When filmmaker Deborah Esquenazi watched home videos of Cassandra Rivera and Anna Vasquez taking trips to the beach, making dinner and playing video games, she felt compelled to tell their story. Along with Elizabeth Ramirez and Kristie Mayhugh, the women made up the so-called San Antonio Four, Latina lesbian women accused of gang raping two little girls -- Ramirez's nieces -- in San Antonio, Texas in 1994. Esquenazi's investigation into their story led to the documentary Southwest of Salem: The Story of the San Antonio Four, opening Monday as part of Frameline40.
“It illuminated something for me,” Esquenazi says of the VHS tapes. “Why was it omitted that they were a loving family raising two kids? It made me feel like people have to see this -- not just that the case is so horrific, the way the women were railroaded by the state, but they’re so joyful on camera.”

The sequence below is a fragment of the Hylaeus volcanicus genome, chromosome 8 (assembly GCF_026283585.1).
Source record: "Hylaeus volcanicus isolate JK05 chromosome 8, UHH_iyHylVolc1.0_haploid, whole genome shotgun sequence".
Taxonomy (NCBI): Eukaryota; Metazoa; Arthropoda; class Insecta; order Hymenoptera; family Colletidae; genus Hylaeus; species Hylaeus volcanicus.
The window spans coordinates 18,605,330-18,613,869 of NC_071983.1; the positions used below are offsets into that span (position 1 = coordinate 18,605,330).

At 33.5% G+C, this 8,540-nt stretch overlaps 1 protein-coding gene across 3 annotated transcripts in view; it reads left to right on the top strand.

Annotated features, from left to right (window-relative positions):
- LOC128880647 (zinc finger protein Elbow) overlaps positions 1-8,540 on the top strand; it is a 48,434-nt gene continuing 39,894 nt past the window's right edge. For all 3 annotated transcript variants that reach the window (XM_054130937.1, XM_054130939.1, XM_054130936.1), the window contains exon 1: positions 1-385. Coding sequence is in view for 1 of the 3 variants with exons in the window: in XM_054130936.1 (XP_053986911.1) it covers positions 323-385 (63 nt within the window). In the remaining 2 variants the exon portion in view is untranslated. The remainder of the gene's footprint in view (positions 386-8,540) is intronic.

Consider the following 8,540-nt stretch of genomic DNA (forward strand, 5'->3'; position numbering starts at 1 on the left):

Horrific understates it. The women were accused of pinning down and sexually assaulting Ramirez’s nieces in what one investigator speculated was “Satanic–related sexual abuse.” Ramirez, considered the ringleader, was sentenced to 37 years, 6 months in prison, while the other women each received 15 year sentences. Maintaining their innocence throughout, all the women refused plea bargains.
Over a decade later, the accusations -- unlike anything he’d ever heard -- caught the attention of Mike Ware, an attorney who works with the Innocence Project of Texas. Even though his office gets about 120 letters a week from people claiming to have been wrongfully convicted, he made time to visit each of the women in their different prisons.